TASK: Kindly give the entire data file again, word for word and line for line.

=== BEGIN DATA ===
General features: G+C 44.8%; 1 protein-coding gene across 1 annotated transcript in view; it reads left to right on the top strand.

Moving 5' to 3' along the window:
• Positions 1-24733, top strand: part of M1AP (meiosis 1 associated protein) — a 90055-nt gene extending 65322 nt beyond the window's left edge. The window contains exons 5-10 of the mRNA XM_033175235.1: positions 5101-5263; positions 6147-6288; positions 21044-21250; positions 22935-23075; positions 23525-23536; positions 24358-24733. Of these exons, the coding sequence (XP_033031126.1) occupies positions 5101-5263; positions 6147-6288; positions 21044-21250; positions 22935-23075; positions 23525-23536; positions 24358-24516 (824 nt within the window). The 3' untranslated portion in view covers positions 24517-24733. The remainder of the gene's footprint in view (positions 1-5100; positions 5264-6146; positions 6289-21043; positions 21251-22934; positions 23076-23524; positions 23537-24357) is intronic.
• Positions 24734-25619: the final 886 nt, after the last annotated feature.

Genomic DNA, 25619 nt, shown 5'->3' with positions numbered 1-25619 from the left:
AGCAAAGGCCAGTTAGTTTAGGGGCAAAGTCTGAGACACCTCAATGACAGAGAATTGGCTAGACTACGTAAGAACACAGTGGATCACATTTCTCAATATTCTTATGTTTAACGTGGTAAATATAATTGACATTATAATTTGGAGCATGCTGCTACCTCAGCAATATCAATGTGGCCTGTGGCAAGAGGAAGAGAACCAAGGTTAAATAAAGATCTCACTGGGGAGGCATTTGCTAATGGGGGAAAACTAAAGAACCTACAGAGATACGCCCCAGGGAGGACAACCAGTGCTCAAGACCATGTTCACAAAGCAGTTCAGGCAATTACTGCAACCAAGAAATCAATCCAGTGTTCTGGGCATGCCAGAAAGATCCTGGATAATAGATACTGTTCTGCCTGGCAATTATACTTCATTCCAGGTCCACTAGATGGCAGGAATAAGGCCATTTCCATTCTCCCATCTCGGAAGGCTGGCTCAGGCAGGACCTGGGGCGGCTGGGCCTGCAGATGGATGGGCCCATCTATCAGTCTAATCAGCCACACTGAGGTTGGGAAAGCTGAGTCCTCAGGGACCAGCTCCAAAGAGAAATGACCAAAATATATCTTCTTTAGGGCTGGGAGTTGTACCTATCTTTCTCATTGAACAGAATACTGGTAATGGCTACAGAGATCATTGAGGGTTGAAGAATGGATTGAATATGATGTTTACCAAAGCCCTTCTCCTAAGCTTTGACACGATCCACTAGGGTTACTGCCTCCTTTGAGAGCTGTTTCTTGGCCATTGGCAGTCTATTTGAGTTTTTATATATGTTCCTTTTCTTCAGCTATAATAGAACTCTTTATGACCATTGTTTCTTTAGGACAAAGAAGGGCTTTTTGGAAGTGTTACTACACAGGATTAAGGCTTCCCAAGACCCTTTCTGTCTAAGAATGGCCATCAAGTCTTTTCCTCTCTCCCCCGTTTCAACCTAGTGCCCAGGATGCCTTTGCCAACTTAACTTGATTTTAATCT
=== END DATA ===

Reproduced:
General features: G+C 44.8%; 1 protein-coding gene across 1 annotated transcript in view; it reads left to right on the top strand.

Moving 5' to 3' along the window:
• Positions 1-24733, top strand: part of M1AP (meiosis 1 associated protein) — a 90055-nt gene extending 65322 nt beyond the window's left edge. The window contains exons 5-10 of the mRNA XM_033175235.1: positions 5101-5263; positions 6147-6288; positions 21044-21250; positions 22935-23075; positions 23525-23536; positions 24358-24733. Of these exons, the coding sequence (XP_033031126.1) occupies positions 5101-5263; positions 6147-6288; positions 21044-21250; positions 22935-23075; positions 23525-23536; positions 24358-24516 (824 nt within the window). The 3' untranslated portion in view covers positions 24517-24733. The remainder of the gene's footprint in view (positions 1-5100; positions 5264-6146; positions 6289-21043; positions 21251-22934; positions 23076-23524; positions 23537-24357) is intronic.
• Positions 24734-25619: the final 886 nt, after the last annotated feature.

Genomic DNA, 25619 nt, shown 5'->3' with positions numbered 1-25619 from the left:
AGCAAAGGCCAGTTAGTTTAGGGGCAAAGTCTGAGACACCTCAATGACAGAGAATTGGCTAGACTACGTAAGAACACAGTGGATCACATTTCTCAATATTCTTATGTTTAACGTGGTAAATATAATTGACATTATAATTTGGAGCATGCTGCTACCTCAGCAATATCAATGTGGCCTGTGGCAAGAGGAAGAGAACCAAGGTTAAATAAAGATCTCACTGGGGAGGCATTTGCTAATGGGGGAAAACTAAAGAACCTACAGAGATACGCCCCAGGGAGGACAACCAGTGCTCAAGACCATGTTCACAAAGCAGTTCAGGCAATTACTGCAACCAAGAAATCAATCCAGTGTTCTGGGCATGCCAGAAAGATCCTGGATAATAGATACTGTTCTGCCTGGCAATTATACTTCATTCCAGGTCCACTAGATGGCAGGAATAAGGCCATTTCCATTCTCCCATCTCGGAAGGCTGGCTCAGGCAGGACCTGGGGCGGCTGGGCCTGCAGATGGATGGGCCCATCTATCAGTCTAATCAGCCACACTGAGGTTGGGAAAGCTGAGTCCTCAGGGACCAGCTCCAAAGAGAAATGACCAAAATATATCTTCTTTAGGGCTGGGAGTTGTACCTATCTTTCTCATTGAACAGAATACTGGTAATGGCTACAGAGATCATTGAGGGTTGAAGAATGGATTGAATATGATGTTTACCAAAGCCCTTCTCCTAAGCTTTGACACGATCCACTAGGGTTACTGCCTCCTTTGAGAGCTGTTTCTTGGCCATTGGCAGTCTATTTGAGTTTTTATATATGTTCCTTTTCTTCAGCTATAATAGAACTCTTTATGACCATTGTTTCTTTAGGACAAAGAAGGGCTTTTTGGAAGTGTTACTACACAGGATTAAGGCTTCCCAAGACCCTTTCTGTCTAAGAATGGCCATCAAGTCTTTTCCTCTCTCCCCCGTTTCAACCTAGTGCCCAGGATGCCTTTGCCAACTTAACTTGATTTTAATCT